The stated aim of the study was to establish the effect of varying the time for which blood flow to the brain is substantially reduced during surgery on postoperative function and disability. It is already well established that reducing the blood flow in this manner for a prolonged period of time is likely to lead to poorer postoperative outcomes due to reduced oxygen supply to the brain.
In order to avoid negative outcomes and improve patient safety, there already exists a warning criterion used in surgery of this type, which alerts the surgeon to the extent of oxygen starvation and indicates when blood supply should be restored.
In the manuscript, the authors outline their knowledge of the risks involved with the procedure itself and report that many surgeons feel that this procedure should only be used as a last resort due to the increased risks outlined above. However, if the procedure is deemed necessary, the risks can be reduced by employing the pre-established warning criterion.
The authors outline perceived flaws of the pre-existing criterion and go on to describe a novel warning mechanism —conceived by them—that they intend to test during the study. Testing this new criterion entailed increasing the time that blood supply in the brain is reduced—to the extent that, in some cases, the current recommended threshold was significantly exceeded. Additionally, while the procedure was underway, the authors ensured that the surgeon was blinded to the patient’s status with respect to the established risk threshold, making is impossible for them to gauge the level of danger the patient was being exposed to. This, as is noted within the manuscript itself, poses serious risk to the patients.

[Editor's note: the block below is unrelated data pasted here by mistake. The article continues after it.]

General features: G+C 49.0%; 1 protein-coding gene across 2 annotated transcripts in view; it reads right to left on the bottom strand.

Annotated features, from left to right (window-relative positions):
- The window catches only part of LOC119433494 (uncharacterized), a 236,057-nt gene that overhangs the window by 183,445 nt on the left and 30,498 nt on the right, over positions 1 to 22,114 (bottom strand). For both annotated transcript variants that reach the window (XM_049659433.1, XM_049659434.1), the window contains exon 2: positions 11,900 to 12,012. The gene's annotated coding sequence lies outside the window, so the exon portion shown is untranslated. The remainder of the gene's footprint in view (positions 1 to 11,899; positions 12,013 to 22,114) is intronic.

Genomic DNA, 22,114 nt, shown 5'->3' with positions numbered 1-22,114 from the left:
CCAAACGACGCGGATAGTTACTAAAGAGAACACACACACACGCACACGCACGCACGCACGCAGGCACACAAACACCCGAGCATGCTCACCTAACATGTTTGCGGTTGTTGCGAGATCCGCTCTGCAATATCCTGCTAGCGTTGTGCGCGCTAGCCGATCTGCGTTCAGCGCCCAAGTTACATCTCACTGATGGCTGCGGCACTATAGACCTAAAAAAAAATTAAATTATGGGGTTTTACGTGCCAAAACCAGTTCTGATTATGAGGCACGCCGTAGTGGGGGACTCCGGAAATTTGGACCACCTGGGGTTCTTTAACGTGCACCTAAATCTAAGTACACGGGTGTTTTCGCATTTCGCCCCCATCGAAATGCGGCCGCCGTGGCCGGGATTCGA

Participants were divided into three groups. In the control group risk was assessed using the normal criterion and blood supply was reinstated once this threshold was crossed. In the second group, blood supply was reduced for a longer period of time. In the third group, blood supply was reduced or completely cut-off for significantly longer.
In the results section, the authors state that in the control group one patient became severely disabled, and that all patients in the third group experienced negative outcomes. Of the patients in the third group, three were severely disabled as a result of the procedure and all of the others suffered some neurological deficit. As the reviewer points out, the pattern of outcomes raises serious ethical concerns about the study. The reviewer questions whether this was (and even should have been) tested on animals first, as this would have provided an upper limit and ‘red flag’ for testing.
The reviewer believes that this study violates the Helsinki Declaration on Scientific Research with Humans in that it appears that subjects randomly included in the third experimental group were subjected to an experimental condition that caused three of them to be severely disabled, and nine of them to be moderately disabled by the experimental manipulation. Because patients were assigned to intervention and control groups randomly and the outcomes between the groups differed significantly, it is highly unlikely that the negative outcomes among group 3 patients are attributable to technical surgical problems in one group only.